Following in the footsteps of Texas and Virginia, Indiana this week became the latest Republican-controlled state to take up transphobic legislation. But rather than target a trans person’s right to use the bathroom that corresponds to their gender identity, a bill in the Indiana House of Representatives sought to deny their right to officially identify as that gender in the first place.
(UPDATE: Late on Friday, state officials quashed the measure, citing “additional priority issues.” Scroll down for their full statement.)
House Bill 1361, introduced by State Representative, and noted Elvis impersonator, Brice Borders (R-45) provided that “subject to certain exceptions, the gender listed on an individual’s birth certificate and permanent record made from the birth certificate may not be changed.”
Those “exceptions”? Typos, and DNA testing.
In other words, trans people seeking to align their official state paperwork with their gender identity would be totally barred from doing so. That’s a serious impediment to being assigned the correct gender on things like driver’s licenses, passports, and social security IDs. It would also be an official, government-sponsored slap in the face to people merely seeking to live their lives as openly and truthfully as possible.
Speaking on the phone, Rep. Borders explained to me that his intent was not to impede gender transitioning. Rather, he insisted, HB 1361 was created after he was notified by a someone who “works with legal documents” who alerted him to the trend of people changing their birth certificates due to sex.
“I said ‘well, that’s a recording basically of a legal medical event,'” he explained. “It has your height, your weight, your hair color, your eye color, your race—y’know, whether you’re Caucasian, Hispanic, whatever—and so forth.”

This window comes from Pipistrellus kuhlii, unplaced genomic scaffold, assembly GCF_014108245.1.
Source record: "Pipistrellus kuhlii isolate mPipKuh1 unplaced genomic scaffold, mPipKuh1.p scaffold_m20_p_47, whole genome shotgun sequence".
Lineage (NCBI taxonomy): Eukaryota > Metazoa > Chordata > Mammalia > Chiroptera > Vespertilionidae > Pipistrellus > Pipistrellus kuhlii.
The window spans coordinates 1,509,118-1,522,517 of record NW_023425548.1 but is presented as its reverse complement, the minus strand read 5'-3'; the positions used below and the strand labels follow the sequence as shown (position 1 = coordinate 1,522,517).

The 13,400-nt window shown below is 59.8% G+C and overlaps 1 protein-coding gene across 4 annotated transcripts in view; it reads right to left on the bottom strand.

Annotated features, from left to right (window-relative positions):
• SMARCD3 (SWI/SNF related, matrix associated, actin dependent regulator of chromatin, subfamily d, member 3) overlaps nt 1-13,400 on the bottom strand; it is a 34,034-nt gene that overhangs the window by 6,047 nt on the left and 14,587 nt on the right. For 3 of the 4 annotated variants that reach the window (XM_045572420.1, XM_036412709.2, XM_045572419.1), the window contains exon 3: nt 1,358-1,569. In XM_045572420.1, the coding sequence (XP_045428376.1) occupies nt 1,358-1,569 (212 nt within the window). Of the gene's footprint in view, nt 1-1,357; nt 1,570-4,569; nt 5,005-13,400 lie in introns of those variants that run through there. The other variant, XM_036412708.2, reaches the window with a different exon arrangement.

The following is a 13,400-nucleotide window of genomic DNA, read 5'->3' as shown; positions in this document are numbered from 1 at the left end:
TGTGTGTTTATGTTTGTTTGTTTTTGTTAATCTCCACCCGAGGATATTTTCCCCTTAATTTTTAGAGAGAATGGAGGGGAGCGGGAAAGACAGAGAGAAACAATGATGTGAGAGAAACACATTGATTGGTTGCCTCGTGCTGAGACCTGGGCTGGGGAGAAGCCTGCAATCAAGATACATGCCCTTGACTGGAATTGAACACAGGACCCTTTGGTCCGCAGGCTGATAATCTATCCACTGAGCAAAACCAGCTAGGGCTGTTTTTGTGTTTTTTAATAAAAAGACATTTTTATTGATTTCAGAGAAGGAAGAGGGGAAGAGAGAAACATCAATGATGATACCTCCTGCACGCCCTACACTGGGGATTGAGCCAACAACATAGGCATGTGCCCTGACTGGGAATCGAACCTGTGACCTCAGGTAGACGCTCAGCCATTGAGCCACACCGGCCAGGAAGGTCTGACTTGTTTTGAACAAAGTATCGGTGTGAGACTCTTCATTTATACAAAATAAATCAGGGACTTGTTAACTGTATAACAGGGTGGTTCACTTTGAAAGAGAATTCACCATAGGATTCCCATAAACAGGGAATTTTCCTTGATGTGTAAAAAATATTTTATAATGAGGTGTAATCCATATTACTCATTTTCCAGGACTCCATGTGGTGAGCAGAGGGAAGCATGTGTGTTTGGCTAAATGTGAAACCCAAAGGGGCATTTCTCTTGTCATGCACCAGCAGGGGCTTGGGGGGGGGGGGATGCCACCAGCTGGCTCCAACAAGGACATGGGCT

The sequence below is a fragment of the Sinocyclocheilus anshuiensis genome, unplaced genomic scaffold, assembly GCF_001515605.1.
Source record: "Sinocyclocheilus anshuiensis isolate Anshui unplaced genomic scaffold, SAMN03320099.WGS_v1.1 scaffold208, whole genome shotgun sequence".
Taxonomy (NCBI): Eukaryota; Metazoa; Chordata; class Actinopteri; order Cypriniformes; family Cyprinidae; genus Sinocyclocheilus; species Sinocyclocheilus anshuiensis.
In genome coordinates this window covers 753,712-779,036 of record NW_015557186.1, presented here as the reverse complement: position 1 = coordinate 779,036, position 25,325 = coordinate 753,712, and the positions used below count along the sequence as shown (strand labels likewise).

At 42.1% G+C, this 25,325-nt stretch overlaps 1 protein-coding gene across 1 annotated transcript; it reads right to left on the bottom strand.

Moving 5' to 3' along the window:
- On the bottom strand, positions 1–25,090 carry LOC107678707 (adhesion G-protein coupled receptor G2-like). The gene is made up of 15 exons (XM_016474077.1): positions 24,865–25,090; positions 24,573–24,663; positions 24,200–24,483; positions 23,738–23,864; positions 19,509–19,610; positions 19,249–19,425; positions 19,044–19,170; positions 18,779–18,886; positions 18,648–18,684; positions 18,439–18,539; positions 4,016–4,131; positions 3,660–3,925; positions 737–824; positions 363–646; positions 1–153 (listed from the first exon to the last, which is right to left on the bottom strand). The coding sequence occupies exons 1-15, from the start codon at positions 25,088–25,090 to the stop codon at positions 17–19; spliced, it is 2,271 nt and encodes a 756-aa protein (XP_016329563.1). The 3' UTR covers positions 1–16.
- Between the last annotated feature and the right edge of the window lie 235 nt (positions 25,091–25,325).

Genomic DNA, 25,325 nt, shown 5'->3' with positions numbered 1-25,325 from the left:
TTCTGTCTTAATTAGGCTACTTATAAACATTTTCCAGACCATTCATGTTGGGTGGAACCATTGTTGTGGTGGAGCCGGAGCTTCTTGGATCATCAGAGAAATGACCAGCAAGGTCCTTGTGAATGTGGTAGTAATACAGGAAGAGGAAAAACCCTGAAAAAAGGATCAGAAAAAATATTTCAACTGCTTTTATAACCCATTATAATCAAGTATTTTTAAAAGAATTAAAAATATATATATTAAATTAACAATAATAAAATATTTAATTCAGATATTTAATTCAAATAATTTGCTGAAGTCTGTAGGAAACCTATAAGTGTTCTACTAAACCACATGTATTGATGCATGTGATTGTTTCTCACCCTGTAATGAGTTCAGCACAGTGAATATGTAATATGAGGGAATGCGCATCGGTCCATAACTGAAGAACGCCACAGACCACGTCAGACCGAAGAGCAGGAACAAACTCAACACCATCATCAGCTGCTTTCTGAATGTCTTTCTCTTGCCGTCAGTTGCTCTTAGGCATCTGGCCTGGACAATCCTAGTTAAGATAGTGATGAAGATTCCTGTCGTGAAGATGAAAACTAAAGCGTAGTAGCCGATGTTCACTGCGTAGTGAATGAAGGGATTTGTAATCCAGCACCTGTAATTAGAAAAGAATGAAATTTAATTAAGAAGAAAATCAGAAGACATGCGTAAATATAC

“It’s not designed to do anything against people, regardless of what their sexual persuasion might be later in life,” Borders said later. “It’s simply protecting the accurate circumstances of a person’s birth.”
When I asked how he would respond to accusations of transphobia, Borders was adamant that “it’s simply not true, and it wasn’t designed to do that.” He also stressed that the bill was in its infancy, and could very well be tempered with amendments as it progresses through the legislature.
Borders also defended his bill by likening gender identity to race, telling me he’d asked several critics from the press: “What if I decided I wanted to get a minority scholarship to a college, so I just said ‘hey, I want my birth records changed to reflect that I was born black as opposed to Caucasian?'”
“Why stop at sex?,” he added later. “Why not hair color? Why not eye color? Why not height? Why not weight? Why not the day you were born?”
But critics of the measure don’t see it that way. Speaking with EagleCountryOnline, Freedom Indiana campaign manager Chris Paulson blasted the proposal as “discriminatory,” and completely unnecessary.”
“If passed,” Paulson explained, “HB 1361 would further harm Indiana’s already damaged reputation as an open and welcoming state.”
WISH notes that currently, Indiana residents who need their permanent documentation altered may currently do so at the state’s Division of Vital Statistics, with a judge’s order.
In 2015, then-governor, now-Vice-President-elect Mike Pence surreptitiously signed into law a “Religious Freedom Restoration Act,” which essentially legalized religious-based discrimination against Indiana’s LGBTQ community—a move that led to a firestorm of criticism, tens of millions of losses for the state, and an eventual backtracking by Pence.
Following the initial publication of this story, Indiana state Rep. Cindy Kirchhofer (R-86) sent Fusion a statement saying that the committee she chairs would not be taking up the bill:
As chair of the House Committee on Public Health, I am focused on several priority issues this legislative session including addressing the opioid and heroin epidemic, which is claiming the lives of more and more people every day. Keeping this in mind, I have decided not to hear House Bill 1361.